Robert G. Culp, III, the founder and Chairman of Culp, Inc. died on December 8th due to complications related to leukemia. Back in 1972 Rob joined his father in creating what is now one of the largest furniture and bedding textile companies in the world employing over 1,400 employees. His success in business is obvious but that’s only part of his story.
Rob was a proud graduate and supporter of the University of North Carolina. He was a member of the Wesley Memorial United Methodist Church, was a trustee of High Point University that is now building the Culp Planetarium, and was key in driving improvements to rebuild downtown among other projects in his community.
I was first introduced to Culp when I started working at Serta, Inc. and was buying tick for the Sam’s account over 22 years ago. Mike Cottonaro was my Culp representative and has since become a close friend. He introduced me to Rob at an industry event and I have to admit being a little nervous given all that I had heard about him. It took all of five minutes to understand that everything people had told me about this guy was spot on. I was lucky enough to spend time with Rob on several occasions over the years and I got to know him fairly well so I am confident in saying the following. He was a generous man that deflected every compliment I tried to give him, he believed in approaching business with integrity but with a very aggressive posture, and was willing to invest in his customers but asked to be treated fairly and if that wasn’t going to happen, he was happy to walk away. Whenever I was with Rob he showed a genuine interest in me and my business, always asked about my family and was a great listener when it came to hearing the answers. Rob was a true leader in our industry that has earned “legendary status” in my book because he lived that kind of life. Have you ever met someone that just had this “thing” about them; call it a presence. He was that kind of person and I’m so glad I knew him.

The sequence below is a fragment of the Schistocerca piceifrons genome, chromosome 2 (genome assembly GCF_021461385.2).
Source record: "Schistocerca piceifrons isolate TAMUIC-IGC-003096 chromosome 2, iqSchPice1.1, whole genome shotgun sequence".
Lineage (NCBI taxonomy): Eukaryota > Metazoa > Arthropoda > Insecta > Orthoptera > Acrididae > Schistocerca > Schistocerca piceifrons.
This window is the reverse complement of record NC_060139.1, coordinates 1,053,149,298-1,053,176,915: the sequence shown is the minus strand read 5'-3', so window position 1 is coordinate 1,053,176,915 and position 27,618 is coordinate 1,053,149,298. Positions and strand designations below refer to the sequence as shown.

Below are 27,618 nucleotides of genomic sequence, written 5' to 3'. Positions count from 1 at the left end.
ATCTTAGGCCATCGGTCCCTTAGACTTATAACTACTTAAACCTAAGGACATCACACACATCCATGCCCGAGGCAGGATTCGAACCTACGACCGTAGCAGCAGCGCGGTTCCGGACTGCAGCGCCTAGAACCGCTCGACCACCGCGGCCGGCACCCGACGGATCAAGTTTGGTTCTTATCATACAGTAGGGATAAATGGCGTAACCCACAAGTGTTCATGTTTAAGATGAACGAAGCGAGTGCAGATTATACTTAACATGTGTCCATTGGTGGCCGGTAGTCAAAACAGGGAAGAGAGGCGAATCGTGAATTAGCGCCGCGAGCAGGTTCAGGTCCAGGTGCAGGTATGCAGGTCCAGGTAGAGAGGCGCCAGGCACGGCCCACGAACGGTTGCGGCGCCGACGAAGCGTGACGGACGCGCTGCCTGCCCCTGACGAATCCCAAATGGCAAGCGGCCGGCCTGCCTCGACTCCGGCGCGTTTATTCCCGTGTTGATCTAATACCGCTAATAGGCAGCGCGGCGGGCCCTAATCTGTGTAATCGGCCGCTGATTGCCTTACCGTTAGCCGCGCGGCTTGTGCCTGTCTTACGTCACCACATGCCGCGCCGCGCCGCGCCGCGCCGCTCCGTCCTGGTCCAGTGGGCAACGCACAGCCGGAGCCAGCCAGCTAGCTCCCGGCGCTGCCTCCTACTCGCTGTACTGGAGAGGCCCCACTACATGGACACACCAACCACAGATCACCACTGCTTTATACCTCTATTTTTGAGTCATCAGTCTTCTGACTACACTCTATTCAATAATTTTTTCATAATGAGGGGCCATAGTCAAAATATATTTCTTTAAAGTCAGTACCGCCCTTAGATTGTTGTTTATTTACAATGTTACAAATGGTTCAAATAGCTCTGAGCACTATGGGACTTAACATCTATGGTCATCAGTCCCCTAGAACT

The good news in all of this is that Rob built an organization that will prosper well into the future. When I was first exposed to ticking suppliers, there were three big companies; Culp, Blumenthal, and Burlington. Culp saw the writing on the wall and made some very good strategic decisions that allowed them to survive and thrive in some very tough times and they outlasted their main competition. So what does the future look like? Frank Saxon has been the CEO of Culp since 2007 and is a great guy, and Rob’s son IV is now the Chief Operating Officer and President. IV has become a friend to me over the year’s and is without a doubt his father’s son. I’m grateful to know IV and to still be connected to Mike Cottanaro, Larry and Chadd Coltrain, Chuck Fowler, their awesome design team and many others. You know that you have built something special when you fill your company with the kind of people that will make it a huge success well after you’re gone.
My prayers go out to Susan and his family today as they grieve their loss, but I know there will be a lot of celebration around Rob’s life and his legacy.
Rob…thank you for always making me feel more important than I was, and for being the kind of person and businessman that I hope to be. You will be missed.